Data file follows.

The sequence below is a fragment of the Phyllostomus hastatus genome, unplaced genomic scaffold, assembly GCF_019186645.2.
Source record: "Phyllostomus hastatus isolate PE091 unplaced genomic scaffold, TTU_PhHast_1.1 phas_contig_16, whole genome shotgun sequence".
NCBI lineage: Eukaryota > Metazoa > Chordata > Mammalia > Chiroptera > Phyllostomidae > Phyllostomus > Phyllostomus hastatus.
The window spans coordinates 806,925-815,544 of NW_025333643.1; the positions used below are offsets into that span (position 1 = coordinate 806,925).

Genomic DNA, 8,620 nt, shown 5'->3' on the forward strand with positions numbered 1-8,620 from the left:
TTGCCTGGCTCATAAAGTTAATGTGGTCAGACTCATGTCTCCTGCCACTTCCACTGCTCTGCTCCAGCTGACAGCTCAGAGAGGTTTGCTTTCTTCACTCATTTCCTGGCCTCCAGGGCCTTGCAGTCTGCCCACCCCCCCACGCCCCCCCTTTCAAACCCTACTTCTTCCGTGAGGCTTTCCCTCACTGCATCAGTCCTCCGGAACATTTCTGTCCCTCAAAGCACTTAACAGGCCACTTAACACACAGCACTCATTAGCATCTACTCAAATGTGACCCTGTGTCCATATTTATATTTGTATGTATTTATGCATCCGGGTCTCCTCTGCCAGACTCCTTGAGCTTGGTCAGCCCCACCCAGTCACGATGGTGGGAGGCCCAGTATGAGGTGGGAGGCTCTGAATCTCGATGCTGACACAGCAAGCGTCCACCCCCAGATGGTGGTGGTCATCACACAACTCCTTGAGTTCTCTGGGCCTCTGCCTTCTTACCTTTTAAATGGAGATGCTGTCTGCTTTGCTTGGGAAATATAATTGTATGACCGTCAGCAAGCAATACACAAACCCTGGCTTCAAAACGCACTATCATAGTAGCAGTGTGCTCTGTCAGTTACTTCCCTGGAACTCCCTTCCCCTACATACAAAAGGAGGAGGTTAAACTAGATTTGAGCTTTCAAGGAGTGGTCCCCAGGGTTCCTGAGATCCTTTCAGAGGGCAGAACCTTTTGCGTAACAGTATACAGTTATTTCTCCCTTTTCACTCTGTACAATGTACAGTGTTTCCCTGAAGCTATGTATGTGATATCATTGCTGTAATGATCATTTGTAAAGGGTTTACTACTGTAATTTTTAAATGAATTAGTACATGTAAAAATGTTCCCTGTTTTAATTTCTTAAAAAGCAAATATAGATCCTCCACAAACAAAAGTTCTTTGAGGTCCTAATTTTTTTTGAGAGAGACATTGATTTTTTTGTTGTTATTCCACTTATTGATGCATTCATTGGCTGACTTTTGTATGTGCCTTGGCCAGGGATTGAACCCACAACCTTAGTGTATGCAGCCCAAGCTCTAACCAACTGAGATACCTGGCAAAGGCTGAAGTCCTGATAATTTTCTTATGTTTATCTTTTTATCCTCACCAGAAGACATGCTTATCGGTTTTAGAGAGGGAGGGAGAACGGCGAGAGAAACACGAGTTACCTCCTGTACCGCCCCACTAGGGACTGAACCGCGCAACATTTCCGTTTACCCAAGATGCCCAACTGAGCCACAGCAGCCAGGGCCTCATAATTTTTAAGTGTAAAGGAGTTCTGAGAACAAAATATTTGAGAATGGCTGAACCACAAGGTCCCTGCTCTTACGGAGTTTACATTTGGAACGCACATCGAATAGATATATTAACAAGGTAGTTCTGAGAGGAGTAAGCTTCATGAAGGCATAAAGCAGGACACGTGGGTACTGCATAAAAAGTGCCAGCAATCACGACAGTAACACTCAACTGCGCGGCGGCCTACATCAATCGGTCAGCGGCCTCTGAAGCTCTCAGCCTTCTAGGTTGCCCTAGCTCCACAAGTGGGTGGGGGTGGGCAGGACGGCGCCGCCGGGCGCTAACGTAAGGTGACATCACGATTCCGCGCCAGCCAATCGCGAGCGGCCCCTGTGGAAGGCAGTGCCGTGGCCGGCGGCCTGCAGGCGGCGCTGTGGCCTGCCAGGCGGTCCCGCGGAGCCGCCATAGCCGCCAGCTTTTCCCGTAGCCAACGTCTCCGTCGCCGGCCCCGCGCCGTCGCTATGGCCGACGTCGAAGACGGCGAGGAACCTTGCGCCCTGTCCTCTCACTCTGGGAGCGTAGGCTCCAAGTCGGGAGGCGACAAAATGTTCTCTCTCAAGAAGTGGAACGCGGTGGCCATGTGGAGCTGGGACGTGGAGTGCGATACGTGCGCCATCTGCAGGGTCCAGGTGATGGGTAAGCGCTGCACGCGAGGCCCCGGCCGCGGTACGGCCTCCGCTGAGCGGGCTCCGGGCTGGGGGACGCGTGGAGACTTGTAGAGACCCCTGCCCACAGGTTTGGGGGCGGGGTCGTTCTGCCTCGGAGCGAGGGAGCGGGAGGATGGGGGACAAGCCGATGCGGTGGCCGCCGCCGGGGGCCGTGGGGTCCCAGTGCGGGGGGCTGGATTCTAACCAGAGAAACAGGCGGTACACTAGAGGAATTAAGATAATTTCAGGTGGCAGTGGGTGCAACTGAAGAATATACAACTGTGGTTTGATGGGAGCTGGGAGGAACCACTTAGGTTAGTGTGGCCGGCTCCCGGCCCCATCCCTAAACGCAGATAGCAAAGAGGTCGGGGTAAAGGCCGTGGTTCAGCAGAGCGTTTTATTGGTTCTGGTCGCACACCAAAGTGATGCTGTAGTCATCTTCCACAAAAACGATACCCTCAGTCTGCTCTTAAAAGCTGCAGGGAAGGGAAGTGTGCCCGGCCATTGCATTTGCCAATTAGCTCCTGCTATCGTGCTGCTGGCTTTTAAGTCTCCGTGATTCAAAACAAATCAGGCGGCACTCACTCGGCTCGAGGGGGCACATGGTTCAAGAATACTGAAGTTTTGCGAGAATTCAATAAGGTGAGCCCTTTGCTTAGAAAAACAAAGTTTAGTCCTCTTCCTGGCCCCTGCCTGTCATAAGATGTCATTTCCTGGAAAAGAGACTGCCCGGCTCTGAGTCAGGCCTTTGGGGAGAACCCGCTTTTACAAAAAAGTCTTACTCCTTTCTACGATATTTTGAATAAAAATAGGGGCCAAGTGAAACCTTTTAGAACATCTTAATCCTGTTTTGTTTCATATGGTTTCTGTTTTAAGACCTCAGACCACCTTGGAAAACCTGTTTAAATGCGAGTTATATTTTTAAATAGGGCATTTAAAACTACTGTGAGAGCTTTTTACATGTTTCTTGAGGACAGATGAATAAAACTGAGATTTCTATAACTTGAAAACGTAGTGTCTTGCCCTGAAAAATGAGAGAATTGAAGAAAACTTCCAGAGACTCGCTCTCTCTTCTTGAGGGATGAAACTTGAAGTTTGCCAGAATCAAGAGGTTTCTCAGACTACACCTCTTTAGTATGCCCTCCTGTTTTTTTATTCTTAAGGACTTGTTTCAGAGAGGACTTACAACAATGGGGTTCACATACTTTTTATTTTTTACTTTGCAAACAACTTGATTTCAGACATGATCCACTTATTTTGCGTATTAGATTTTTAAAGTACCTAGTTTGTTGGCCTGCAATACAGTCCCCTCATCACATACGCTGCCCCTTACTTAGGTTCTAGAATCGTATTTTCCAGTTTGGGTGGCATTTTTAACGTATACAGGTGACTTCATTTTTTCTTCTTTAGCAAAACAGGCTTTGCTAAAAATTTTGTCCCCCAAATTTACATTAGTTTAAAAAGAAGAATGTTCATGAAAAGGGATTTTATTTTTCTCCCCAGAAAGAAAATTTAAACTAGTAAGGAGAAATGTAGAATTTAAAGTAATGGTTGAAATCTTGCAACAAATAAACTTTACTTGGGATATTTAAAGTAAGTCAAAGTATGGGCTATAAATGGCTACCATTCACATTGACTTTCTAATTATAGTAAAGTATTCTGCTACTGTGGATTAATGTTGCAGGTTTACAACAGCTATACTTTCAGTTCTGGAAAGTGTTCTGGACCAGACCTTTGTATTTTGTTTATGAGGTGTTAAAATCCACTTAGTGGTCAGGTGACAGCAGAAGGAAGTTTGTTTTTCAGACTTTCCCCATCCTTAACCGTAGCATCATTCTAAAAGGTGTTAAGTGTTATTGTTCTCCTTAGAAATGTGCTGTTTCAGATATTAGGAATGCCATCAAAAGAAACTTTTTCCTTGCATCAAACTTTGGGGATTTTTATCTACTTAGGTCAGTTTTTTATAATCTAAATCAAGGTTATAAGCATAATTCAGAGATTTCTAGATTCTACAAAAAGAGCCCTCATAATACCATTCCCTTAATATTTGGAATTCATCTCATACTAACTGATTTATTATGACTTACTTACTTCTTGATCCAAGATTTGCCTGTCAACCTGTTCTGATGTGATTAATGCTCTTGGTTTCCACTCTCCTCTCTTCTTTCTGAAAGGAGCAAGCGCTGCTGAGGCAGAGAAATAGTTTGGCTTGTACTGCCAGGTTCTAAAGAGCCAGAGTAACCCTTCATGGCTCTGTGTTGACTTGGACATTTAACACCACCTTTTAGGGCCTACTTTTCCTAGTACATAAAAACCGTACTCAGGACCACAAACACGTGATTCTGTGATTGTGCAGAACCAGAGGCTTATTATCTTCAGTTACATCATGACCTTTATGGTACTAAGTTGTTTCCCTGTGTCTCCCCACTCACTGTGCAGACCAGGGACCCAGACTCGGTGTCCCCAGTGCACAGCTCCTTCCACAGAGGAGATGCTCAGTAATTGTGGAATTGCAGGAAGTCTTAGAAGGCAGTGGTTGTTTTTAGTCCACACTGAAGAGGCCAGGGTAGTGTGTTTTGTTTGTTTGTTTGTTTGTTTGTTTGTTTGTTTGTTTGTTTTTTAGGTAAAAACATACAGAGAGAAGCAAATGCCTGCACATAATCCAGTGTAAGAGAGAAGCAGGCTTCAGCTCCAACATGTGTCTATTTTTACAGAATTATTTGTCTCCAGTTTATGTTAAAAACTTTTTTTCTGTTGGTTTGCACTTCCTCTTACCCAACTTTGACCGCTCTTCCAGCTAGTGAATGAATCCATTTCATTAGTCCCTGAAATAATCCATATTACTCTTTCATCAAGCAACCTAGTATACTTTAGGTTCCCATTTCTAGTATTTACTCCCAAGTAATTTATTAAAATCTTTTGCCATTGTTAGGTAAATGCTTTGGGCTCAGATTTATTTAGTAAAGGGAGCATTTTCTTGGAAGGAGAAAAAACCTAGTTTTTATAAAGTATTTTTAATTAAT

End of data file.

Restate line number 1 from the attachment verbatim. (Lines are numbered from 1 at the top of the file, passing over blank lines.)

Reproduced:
The sequence below is a fragment of the Phyllostomus hastatus genome, unplaced genomic scaffold, assembly GCF_019186645.2.